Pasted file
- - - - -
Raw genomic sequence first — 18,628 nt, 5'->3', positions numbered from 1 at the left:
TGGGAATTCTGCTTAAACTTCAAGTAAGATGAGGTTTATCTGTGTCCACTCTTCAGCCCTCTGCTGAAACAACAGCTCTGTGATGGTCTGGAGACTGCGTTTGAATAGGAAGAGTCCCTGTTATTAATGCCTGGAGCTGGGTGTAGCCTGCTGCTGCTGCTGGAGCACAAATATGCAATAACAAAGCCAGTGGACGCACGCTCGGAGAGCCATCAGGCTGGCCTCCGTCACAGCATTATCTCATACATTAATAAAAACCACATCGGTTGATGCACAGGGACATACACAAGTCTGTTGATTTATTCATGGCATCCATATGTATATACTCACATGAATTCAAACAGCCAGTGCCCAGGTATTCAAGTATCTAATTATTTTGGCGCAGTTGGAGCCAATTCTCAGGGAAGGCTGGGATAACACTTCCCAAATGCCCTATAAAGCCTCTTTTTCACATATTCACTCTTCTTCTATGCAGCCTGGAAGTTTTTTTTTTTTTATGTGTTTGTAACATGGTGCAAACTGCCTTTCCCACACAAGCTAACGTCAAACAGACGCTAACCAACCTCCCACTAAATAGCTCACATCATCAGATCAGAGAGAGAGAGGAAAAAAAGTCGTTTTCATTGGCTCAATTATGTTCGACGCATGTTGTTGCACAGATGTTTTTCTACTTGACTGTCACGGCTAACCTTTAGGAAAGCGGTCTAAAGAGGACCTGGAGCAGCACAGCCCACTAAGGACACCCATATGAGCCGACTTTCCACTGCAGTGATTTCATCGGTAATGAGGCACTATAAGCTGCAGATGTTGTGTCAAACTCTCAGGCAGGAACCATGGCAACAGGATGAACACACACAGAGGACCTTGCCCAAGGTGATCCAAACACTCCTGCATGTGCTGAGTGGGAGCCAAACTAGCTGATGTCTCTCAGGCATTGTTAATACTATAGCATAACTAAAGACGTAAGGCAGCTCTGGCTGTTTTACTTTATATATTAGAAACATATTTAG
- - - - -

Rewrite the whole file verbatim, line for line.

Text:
Raw genomic sequence first — 18,628 nt, 5'->3', positions numbered from 1 at the left:
TGGGAATTCTGCTTAAACTTCAAGTAAGATGAGGTTTATCTGTGTCCACTCTTCAGCCCTCTGCTGAAACAACAGCTCTGTGATGGTCTGGAGACTGCGTTTGAATAGGAAGAGTCCCTGTTATTAATGCCTGGAGCTGGGTGTAGCCTGCTGCTGCTGCTGGAGCACAAATATGCAATAACAAAGCCAGTGGACGCACGCTCGGAGAGCCATCAGGCTGGCCTCCGTCACAGCATTATCTCATACATTAATAAAAACCACATCGGTTGATGCACAGGGACATACACAAGTCTGTTGATTTATTCATGGCATCCATATGTATATACTCACATGAATTCAAACAGCCAGTGCCCAGGTATTCAAGTATCTAATTATTTTGGCGCAGTTGGAGCCAATTCTCAGGGAAGGCTGGGATAACACTTCCCAAATGCCCTATAAAGCCTCTTTTTCACATATTCACTCTTCTTCTATGCAGCCTGGAAGTTTTTTTTTTTTTATGTGTTTGTAACATGGTGCAAACTGCCTTTCCCACACAAGCTAACGTCAAACAGACGCTAACCAACCTCCCACTAAATAGCTCACATCATCAGATCAGAGAGAGAGAGGAAAAAAAGTCGTTTTCATTGGCTCAATTATGTTCGACGCATGTTGTTGCACAGATGTTTTTCTACTTGACTGTCACGGCTAACCTTTAGGAAAGCGGTCTAAAGAGGACCTGGAGCAGCACAGCCCACTAAGGACACCCATATGAGCCGACTTTCCACTGCAGTGATTTCATCGGTAATGAGGCACTATAAGCTGCAGATGTTGTGTCAAACTCTCAGGCAGGAACCATGGCAACAGGATGAACACACACAGAGGACCTTGCCCAAGGTGATCCAAACACTCCTGCATGTGCTGAGTGGGAGCCAAACTAGCTGATGTCTCTCAGGCATTGTTAATACTATAGCATAACTAAAGACGTAAGGCAGCTCTGGCTGTTTTACTTTATATATTAGAAACATATTTAG